The Bright #1 Well was primarily a natural gas well. We completed the well for production but could not start actually producing the gas until the well was connected to a natural gas pipeline system. It took about eight months to get the pipeline contract and to have the gas gathering company construct the pipeline to our well. The wells in the immediate area were oil wells producing from the Gray Sand so there was no gas pipeline in the immediate vicinity. The pipeline company built the line at their cost because they believed that the Bright #1 Well would produce sufficient quantities of gas to cover their investment. It also appeared that the Bright #1 Well represented a new discovery in the Ellenberger that would result in other gas wells in the area. The construction of this pipeline seemed to confirm the belief that Gold Lake Oil was now a financially successful exploration company. There remained one nagging question mark. There had been a slight draw down in pressure during the drill stem test. Experienced people at John R. Thompson’s operating company cautioned that this often indicates a limited reservoir, meaning that the well might not produce for long, but that there was no way to know for sure except to prepare the well for production and see what happened.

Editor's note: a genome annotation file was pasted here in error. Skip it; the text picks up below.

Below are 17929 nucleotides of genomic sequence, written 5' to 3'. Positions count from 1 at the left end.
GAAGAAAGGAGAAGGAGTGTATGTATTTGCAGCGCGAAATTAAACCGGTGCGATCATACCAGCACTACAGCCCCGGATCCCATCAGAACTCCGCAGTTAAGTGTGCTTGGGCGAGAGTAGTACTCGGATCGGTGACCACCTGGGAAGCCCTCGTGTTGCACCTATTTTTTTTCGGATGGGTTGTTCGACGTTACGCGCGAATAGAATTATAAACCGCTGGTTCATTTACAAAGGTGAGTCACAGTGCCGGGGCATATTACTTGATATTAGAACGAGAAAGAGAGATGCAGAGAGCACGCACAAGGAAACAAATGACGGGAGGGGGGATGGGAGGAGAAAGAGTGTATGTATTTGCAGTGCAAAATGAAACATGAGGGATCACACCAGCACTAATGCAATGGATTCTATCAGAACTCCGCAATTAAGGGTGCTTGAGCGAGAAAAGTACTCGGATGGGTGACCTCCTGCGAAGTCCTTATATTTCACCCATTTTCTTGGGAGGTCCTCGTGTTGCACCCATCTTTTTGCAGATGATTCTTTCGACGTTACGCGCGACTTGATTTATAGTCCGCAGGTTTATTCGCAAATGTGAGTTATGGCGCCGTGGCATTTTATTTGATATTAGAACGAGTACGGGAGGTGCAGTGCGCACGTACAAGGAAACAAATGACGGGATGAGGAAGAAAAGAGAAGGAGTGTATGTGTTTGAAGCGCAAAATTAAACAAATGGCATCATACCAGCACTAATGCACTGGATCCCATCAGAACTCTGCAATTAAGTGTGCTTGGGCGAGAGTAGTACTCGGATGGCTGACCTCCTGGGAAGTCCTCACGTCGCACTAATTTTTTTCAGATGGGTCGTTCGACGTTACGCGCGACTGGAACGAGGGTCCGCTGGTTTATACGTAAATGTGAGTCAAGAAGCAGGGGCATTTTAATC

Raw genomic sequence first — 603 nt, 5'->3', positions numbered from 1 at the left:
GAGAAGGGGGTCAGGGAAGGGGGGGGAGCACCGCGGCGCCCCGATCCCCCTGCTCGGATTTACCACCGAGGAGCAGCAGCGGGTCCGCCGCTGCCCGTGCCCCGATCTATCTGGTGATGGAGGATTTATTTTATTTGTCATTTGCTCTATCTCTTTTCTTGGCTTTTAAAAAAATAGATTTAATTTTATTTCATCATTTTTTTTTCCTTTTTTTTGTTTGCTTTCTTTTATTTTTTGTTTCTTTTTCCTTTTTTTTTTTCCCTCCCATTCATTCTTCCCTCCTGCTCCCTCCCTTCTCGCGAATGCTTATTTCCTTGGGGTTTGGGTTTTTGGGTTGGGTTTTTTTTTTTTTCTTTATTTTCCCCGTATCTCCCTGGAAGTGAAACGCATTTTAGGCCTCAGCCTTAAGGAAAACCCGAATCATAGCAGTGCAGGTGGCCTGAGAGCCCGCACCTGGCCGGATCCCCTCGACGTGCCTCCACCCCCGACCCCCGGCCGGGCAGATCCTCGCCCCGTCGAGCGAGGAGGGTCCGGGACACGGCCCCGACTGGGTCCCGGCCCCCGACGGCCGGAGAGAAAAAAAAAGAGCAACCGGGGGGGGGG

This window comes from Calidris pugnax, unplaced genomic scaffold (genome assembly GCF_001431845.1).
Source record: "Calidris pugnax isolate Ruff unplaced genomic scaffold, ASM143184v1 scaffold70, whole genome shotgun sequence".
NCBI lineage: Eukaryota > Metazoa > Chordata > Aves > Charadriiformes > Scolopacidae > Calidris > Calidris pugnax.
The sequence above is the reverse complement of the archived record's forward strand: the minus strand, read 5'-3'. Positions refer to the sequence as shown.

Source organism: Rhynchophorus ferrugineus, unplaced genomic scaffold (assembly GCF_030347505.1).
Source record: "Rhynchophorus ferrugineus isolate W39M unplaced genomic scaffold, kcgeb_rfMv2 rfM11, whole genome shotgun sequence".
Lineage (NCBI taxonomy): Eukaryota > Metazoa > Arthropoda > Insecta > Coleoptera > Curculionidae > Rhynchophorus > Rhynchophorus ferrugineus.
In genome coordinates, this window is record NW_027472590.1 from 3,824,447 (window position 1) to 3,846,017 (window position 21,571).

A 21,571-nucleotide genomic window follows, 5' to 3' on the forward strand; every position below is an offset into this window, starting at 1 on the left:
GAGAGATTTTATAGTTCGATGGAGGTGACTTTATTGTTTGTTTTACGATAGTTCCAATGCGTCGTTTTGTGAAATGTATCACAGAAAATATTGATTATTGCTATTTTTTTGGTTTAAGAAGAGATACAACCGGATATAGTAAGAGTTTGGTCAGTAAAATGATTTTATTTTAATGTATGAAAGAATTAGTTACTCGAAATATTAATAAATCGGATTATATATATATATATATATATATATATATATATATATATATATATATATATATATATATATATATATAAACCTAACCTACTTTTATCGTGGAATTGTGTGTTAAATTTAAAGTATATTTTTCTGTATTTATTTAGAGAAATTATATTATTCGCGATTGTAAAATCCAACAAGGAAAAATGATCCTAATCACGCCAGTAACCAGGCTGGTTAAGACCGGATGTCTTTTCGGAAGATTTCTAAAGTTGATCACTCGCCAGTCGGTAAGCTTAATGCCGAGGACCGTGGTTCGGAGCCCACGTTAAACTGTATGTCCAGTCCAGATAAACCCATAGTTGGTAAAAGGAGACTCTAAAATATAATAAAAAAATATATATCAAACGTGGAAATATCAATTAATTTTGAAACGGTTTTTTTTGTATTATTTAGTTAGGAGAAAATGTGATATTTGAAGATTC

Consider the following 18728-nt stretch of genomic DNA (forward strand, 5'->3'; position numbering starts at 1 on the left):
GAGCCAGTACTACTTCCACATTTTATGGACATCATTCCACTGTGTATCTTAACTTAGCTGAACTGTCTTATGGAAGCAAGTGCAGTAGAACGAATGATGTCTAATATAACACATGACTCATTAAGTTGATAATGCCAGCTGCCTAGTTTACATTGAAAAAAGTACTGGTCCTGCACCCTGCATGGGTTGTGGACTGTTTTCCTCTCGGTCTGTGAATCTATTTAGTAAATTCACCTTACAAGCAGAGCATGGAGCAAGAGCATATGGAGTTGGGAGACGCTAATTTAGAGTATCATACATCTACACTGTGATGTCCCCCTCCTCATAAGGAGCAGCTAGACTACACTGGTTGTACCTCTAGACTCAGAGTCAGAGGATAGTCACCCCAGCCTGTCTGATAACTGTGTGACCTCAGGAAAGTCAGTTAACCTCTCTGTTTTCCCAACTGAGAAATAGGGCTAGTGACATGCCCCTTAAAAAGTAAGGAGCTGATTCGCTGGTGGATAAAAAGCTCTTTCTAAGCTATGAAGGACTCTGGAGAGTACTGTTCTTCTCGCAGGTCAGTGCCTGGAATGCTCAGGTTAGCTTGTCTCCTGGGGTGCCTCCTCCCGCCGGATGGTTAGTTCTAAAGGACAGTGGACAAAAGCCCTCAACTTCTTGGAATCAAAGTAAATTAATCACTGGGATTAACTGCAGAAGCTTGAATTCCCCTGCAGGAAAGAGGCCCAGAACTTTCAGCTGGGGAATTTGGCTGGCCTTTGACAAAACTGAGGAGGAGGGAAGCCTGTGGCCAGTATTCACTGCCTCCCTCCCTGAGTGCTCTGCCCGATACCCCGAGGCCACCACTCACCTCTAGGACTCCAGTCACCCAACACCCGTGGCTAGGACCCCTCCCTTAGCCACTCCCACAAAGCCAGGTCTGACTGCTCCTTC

It is difficult to make decisions such as whether or not to complete a well for production. There is some objective information, and there are uncertainties. Rinpoche stressed that the key issue in making these decisions is to always tell the truthboth to ourselves, and to the people who would be affected by our decisions. The owners, investors, and employees of Gold Lake Oil went on a journey of exploration together. We did our best to communicate openly and truthfully with each other. We maintained good looking offices and had a beautiful logo. We kept our financial affairs in good order and always paid the bills on time. We were generally kind and caring with each other, at least between klesha attacks of various kinds. Still, I think it is safe to say that everyone involved relied upon Rinpoche to be the one who embodied the dharma, and who invoked and followed drala. To one degree or another, the rest of us thought that we could benefit from his attainments without really doing the hard work of giving up our own self-clinging and personal ambitions.